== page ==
Empowering Patna’s girls



It leaves a lump in my throat and a knot in my stomach. Poverty at its most raw: unstable shelters deep in stagnant water, malnourished babies, hundreds of people accessing one well of unclean water, children with leprosy.

It’s particularly hard to hear about the situation for girls, who are most affected by these conditions as they are disregarded by families and discriminated against by society. I’m told how they are not safe in their own neighbourhoods; “hunted” by local men – often family members – who are drunk and jobless.

I’m in Dighar, one of Patna’s many slums – in the capital of India’s poorest state, Bihar – to see how Viva and its local partner network is committed to tackling some of the challenges facing girls.

I hear that when a baby girl is born in some families, it is more like a funeral. Devesh Lal, Viva’s Network Consultant, based in Patna, (right) knows only too well of how the public perceive girls. He says, “People sympathise with me because I have three daughters. Whoever asks me how many children I have, I say, ‘three daughters,’ and they say, ‘sorry brother’.”

Devesh is passionate about improving lives for girls in Patna. “The Church is the only vehicle that can bring a change here in people’s mindsets. We love our girls and we would like to give them opportunities.”


One of the ways Viva is responding is by providing mentoring for girls in the slums. I attend one of the sessions where 20 girls come along each week to be taught about life issues and help them to develop confidence for the future. This simple hut acts as a safe haven for them – a short walk yet a million miles from the struggles and dangers of everyday life.

Maria (right) is the girls’ teacher and mentor. She sits alongside them to explain things they don’t understand and to encourage them. After the session she tells me, “This mentoring is the number one need for girls in the area. The girls face a lot of challenges and we have to empower them, to make them strong to defend themselves and to speak out.”

She adds, “I feel like the girls are able to understand, and to hear the things we say from our heart. For the first time, they are hearing about issues regarding friendship, self-esteem, sexual issues, relationships and safety. We encourage them to be bold.”

Another mentor is Sister Veena Jacob (right) from Navjeevan Educational and Social Welfare Society, a member of the network. Her organisation focuses on teaching children and women who are most marginalised: migrants, those with disabilities and those with addictions.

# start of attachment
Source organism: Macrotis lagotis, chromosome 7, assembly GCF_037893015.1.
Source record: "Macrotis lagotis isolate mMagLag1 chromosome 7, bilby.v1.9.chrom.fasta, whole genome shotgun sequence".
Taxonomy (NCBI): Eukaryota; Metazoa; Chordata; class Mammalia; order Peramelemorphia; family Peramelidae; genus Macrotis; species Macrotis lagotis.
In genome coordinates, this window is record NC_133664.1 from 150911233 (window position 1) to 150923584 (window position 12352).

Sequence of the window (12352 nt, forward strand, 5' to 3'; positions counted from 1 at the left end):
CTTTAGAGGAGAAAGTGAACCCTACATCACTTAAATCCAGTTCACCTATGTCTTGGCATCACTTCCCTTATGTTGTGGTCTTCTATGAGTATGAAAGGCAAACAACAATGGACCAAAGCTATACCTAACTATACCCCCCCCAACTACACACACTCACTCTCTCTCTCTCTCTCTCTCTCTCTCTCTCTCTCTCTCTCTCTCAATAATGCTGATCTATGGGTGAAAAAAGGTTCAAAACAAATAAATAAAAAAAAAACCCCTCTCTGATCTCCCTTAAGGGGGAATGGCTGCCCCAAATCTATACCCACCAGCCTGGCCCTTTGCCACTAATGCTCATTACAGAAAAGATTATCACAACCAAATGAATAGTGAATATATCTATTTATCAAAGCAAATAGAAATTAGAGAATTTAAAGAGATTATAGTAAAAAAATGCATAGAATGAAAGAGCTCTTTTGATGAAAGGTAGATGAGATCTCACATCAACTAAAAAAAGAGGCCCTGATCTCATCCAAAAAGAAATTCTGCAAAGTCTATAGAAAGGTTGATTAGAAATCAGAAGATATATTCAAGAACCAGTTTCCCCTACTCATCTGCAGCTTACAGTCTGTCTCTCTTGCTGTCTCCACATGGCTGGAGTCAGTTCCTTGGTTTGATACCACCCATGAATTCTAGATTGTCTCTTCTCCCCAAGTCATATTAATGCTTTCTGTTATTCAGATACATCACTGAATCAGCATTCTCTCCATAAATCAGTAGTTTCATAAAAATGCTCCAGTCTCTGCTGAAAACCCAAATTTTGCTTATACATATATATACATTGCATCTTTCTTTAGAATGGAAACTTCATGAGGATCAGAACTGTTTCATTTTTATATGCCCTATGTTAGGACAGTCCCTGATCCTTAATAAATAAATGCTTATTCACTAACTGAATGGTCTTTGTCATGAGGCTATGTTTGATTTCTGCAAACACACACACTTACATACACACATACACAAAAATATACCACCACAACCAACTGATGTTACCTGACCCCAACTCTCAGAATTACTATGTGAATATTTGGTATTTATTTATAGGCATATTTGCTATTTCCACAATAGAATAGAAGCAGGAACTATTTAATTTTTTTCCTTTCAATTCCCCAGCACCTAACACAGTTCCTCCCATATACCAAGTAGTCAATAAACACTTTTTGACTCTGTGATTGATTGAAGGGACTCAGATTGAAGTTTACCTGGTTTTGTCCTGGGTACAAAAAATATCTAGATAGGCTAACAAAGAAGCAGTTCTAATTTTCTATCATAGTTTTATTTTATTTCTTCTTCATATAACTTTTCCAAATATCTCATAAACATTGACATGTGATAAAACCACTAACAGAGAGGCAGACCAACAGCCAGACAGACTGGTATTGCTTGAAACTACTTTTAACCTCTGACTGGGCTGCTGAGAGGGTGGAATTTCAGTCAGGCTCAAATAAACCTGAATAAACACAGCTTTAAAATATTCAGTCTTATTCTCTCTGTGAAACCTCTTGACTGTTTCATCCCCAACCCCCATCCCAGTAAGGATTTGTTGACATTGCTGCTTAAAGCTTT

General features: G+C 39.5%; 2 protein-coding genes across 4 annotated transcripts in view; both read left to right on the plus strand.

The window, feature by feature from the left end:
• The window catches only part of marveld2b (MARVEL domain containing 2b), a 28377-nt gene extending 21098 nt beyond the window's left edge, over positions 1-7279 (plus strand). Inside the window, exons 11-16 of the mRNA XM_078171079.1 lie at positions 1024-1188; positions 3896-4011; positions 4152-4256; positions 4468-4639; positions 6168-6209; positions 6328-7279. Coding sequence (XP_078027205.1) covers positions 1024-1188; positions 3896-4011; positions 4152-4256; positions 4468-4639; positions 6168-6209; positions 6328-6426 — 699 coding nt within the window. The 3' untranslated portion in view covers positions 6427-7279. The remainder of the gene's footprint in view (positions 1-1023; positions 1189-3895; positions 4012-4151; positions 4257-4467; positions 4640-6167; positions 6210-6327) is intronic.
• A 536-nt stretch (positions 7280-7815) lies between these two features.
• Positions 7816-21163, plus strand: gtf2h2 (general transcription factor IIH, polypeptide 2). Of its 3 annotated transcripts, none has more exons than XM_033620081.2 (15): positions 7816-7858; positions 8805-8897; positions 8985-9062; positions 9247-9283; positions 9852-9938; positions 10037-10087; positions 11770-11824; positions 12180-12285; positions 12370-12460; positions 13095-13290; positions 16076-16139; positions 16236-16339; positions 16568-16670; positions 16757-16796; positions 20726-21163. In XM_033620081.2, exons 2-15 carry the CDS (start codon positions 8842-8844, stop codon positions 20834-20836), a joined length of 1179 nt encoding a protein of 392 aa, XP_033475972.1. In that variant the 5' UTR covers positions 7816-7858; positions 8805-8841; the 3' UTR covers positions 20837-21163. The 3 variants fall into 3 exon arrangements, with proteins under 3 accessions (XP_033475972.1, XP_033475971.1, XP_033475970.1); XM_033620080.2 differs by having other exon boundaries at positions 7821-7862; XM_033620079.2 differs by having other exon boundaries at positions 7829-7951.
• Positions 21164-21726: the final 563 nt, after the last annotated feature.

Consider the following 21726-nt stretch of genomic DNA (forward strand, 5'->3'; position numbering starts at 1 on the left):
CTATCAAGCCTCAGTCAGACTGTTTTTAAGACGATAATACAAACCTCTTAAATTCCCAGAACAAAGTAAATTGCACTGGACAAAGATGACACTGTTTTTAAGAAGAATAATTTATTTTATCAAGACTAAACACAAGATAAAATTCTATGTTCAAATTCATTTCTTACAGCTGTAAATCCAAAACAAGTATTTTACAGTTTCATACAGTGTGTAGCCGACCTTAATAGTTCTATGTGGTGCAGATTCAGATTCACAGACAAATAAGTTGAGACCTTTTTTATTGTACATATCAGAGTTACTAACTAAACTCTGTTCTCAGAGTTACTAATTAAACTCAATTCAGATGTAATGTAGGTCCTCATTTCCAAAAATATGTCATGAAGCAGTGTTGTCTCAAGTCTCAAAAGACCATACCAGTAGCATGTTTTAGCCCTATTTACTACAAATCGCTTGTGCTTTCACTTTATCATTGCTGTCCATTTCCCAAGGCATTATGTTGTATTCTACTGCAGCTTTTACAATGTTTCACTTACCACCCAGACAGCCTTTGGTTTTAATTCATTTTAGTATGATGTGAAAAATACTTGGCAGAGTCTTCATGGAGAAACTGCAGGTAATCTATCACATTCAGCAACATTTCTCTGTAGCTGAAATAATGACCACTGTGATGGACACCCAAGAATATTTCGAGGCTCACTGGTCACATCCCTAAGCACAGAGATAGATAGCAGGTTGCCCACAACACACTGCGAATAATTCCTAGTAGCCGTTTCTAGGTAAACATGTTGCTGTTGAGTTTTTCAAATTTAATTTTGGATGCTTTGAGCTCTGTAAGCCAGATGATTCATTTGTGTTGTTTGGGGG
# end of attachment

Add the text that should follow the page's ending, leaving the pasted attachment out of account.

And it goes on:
She says, “We give opportunities to children living in poverty. We help them in small ways, which gives them confidence and improves their self-esteem. They don’t have a house but they can develop skills that will always be with them wherever they go and we help them to stand by themselves.”

By joining the network, individual churches and organisations in Patna are supporting each other in effectively reaching out to girls and providing greater advocacy on their behalf. I have the privilege of attending a public meeting where experiences are shared and future plans discussed.

Girls are at the heart of this event. Some act, others dance and a handful share powerful testimonies. One tells us that her life had become so hard that she has forgotten how to smile and had stopped eating, but that now, through the mentoring programme, she has been able to keep studying and following her dreams. It is moving to see all 50 girls present honoured on the stage by receiving flowers and gifts, and being prayed for.

Devesh says afterwards that follow-up to the event is crucial. “Today, we have suggested some of the ways that church leaders can improve the lives of girls here. There were many instant decisions. One couple has committed to giving two hours every day to educate a girl child for free, and one organisation said it will support five girls to go to school.”

Sister Veena says being part of the network is essential for her, and others like her. “It draws people together. People were alone, but they have received a lot of support in the network. Each member has different resources. It gives me strength and appreciation of what others are doing.”

This combined power of network members can influence city leaders about girl child issues. Devesh has bigger plans for Patna, and says, “Now we want to invite those in industry, colleges and civil society, and have a large consultation, and take further steps to improve life for girls.”

“I have a dream that when people enter Patna – from the railway station, bus stand, road and airport – they will see that this city is a safe and happy place for girls.

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